Very hungry Nomads - 2 days in Lisbon castle

Sao Jorge Castle has a long history. It’s believed a castle stood as early as the second century during the Roman time. Today’s castle is the result of some serious reconstructions in the 40s.

It was the seat of the Kings of Portugal, and when you visit, you’ll see the bronze monument to Afonso Henriques, Portugal’s first King. 

The entrance is 15 euros, and I’d recommend starting here early when it opens; you will probably spend 1 to 1.5 hours here.

If you decide not to go inside, don’t miss the Arco do Castelo or the fantastic viewpoint of Miradouro das Portas do Sol.

It’s important to note that Alfama is also home to Fado music. Fado music was born in the brothels and taverns of Lisbon in the 19th century filled with drunk sailors.

But over time, fado was embraced by the wider society and became a source of Portuguese National Pride. If you can catch a performance in the evening, I highly recommend it. Alternatively, you could also visit the Fado Museum.

Then, continue across the Alfama charming streets and make your way to the Rossio Square in the heart of Baixa District.

Afternoon – Baixa and Chiado Districts

An easy walk across the hills of Alfama district will lead you to Baixa district, known as the bustling heart of Lisbon.

The main shopping street Rua Agusta runs between Rossio Square (which also has a metro station) and the Rua Augusta Arch that leads into an open main square Praça do Comércio (Commercial Square).

Rossio Square in Lisbon in 2 days

Rossio Square is a bustling hub surrounded by ornate buildings and cafes. The square’s centrepiece is the Pedro IV statue.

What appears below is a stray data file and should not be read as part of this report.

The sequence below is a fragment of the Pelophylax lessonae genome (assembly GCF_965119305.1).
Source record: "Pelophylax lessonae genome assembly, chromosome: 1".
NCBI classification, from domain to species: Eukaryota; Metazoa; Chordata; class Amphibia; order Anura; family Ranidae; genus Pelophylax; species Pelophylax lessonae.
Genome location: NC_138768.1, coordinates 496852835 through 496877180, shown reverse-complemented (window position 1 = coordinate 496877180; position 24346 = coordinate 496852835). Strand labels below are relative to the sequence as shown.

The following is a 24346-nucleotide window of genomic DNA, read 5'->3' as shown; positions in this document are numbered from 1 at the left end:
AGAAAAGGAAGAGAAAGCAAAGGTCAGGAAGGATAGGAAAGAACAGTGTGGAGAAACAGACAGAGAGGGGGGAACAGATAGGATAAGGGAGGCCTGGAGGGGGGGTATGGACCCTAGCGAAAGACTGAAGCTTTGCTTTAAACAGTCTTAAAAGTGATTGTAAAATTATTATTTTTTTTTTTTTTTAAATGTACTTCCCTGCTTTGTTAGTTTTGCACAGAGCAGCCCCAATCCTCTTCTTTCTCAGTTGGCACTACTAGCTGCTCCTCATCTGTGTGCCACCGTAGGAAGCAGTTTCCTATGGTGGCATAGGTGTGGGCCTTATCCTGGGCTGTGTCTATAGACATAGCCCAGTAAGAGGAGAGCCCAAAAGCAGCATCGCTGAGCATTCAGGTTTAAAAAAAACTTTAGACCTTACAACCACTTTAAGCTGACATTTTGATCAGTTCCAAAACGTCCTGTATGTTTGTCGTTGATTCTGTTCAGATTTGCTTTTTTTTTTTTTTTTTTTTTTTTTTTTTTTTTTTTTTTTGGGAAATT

I once started a day at the square with a local breakfast at Confeitaria Nacional with a simple toast and coffee with a local friend.

This place has been here since 1829 and has a beautiful decor. But save yourself for sweets later (we have the famous pastel de nata and stop at the market for lunch), but maybe a quick coffee to admire the cafe might be a good idea.

From here, walk down Rua Augusta, a grand pedestrian street adorned with mosaic cobblestone pavement and lined with shops and eateries. 

The bustling energy of Rua Augusta leads you towards the iconic Rua Augusta Arch, a triumphal arch that stands proudly at the end of the street.

The arch’s detailed sculptures and reliefs narrate Portugal’s history, so snap a selfie.

Lisbon arch

As you walk underneath the arch, you’ll arrive at Lisbon Grand Main Square Praça do Comércio.

Adore this grand plaza surrounded by unique yellow buildings on three sides, with the southern side facing out over the Tejo River.

From here, continue along towards the famous Mercado da Ribeira (Time Out Market)